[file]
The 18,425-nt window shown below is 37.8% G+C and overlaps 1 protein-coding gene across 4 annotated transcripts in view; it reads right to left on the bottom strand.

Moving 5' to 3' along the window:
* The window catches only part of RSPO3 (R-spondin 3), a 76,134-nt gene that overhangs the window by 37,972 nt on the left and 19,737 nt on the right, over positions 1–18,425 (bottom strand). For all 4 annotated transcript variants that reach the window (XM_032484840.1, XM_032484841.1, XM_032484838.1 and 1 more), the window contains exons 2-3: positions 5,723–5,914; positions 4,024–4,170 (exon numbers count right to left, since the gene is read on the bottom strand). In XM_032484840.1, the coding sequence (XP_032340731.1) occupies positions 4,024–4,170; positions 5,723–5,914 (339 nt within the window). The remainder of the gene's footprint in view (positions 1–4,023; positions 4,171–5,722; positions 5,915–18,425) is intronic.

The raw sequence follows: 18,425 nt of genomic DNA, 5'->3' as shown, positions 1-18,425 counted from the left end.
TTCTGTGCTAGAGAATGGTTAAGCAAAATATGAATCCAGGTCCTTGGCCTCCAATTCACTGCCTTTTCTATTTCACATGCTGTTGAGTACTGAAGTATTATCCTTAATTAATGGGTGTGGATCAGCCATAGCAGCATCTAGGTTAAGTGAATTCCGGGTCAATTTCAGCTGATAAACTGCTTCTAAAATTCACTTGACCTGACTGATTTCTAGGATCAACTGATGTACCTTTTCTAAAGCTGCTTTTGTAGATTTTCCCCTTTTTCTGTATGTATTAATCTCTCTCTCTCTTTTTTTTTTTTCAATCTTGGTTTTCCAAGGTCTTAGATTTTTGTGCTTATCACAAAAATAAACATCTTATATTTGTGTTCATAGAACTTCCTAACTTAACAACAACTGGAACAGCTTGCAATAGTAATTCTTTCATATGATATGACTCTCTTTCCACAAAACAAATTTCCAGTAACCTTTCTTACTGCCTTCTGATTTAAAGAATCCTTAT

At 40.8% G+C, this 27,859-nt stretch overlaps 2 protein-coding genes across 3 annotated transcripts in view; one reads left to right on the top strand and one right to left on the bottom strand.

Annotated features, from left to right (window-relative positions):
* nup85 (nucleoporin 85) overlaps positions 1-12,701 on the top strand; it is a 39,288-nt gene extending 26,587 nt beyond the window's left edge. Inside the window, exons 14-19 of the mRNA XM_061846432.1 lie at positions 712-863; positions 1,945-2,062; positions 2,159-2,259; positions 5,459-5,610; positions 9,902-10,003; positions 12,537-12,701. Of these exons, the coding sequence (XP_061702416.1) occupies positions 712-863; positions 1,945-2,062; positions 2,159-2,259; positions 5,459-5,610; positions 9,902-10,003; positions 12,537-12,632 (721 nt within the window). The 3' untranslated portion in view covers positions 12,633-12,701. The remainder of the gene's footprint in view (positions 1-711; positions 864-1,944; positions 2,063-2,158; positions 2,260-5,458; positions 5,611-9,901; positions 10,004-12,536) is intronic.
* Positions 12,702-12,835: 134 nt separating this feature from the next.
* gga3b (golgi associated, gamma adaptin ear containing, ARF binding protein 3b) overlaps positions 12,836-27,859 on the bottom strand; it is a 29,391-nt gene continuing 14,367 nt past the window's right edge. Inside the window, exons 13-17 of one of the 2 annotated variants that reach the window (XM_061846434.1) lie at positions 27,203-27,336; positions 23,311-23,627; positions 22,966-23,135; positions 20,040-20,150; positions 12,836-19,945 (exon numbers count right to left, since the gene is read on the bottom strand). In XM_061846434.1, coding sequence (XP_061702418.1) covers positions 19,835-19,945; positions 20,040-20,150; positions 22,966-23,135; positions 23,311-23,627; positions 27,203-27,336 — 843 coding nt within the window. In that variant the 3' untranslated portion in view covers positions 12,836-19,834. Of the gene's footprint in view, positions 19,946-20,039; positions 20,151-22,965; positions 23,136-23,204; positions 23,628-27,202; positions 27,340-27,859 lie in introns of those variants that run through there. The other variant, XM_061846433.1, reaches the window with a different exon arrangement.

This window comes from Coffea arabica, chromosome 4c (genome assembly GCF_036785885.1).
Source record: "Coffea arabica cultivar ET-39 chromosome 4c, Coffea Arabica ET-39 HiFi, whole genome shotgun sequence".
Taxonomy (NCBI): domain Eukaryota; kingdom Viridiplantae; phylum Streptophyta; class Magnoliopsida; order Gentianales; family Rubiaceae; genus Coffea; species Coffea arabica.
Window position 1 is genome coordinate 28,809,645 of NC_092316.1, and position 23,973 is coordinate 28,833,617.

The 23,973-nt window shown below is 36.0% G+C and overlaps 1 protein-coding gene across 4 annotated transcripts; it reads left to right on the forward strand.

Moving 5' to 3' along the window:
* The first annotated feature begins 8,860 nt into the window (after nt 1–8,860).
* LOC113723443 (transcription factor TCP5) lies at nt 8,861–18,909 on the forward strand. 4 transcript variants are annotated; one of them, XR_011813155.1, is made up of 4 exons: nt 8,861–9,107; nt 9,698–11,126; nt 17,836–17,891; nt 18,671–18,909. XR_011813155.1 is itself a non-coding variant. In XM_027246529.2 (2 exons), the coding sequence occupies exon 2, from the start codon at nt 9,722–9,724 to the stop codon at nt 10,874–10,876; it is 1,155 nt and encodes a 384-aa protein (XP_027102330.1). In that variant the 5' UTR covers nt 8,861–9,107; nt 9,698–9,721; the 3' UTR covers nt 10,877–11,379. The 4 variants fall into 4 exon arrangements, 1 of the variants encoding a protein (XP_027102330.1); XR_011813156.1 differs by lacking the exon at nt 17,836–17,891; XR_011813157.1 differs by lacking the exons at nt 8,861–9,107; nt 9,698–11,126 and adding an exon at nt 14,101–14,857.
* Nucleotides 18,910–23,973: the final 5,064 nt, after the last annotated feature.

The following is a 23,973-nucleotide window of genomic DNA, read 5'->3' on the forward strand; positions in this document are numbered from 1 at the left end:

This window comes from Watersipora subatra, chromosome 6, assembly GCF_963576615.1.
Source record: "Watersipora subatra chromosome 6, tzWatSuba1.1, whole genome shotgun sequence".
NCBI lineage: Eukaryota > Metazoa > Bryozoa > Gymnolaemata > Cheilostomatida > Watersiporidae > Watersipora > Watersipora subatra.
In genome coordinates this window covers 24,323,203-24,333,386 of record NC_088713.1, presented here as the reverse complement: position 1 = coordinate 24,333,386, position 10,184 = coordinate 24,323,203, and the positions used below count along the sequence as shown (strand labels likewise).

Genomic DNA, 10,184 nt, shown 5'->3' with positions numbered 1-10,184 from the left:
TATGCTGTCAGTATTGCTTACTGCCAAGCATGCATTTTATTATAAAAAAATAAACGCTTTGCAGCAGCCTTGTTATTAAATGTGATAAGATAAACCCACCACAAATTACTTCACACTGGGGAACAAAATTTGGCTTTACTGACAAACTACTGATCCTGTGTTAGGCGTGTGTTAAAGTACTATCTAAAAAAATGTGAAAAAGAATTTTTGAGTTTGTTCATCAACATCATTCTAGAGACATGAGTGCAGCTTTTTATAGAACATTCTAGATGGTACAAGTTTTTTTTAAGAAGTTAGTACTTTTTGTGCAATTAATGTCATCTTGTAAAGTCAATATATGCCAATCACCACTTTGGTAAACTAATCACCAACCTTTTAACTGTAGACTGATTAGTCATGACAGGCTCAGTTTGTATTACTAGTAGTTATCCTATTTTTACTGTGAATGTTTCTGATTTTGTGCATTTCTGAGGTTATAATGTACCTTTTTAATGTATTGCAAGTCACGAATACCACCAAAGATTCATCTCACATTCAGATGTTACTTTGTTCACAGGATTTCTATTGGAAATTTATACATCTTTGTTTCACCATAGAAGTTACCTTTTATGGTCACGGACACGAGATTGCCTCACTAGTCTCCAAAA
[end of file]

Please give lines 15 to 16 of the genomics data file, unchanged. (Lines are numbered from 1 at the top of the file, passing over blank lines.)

The 23,973-nt window shown below is 36.0% G+C and overlaps 1 protein-coding gene across 4 annotated transcripts; it reads left to right on the forward strand.

Moving 5' to 3' along the window: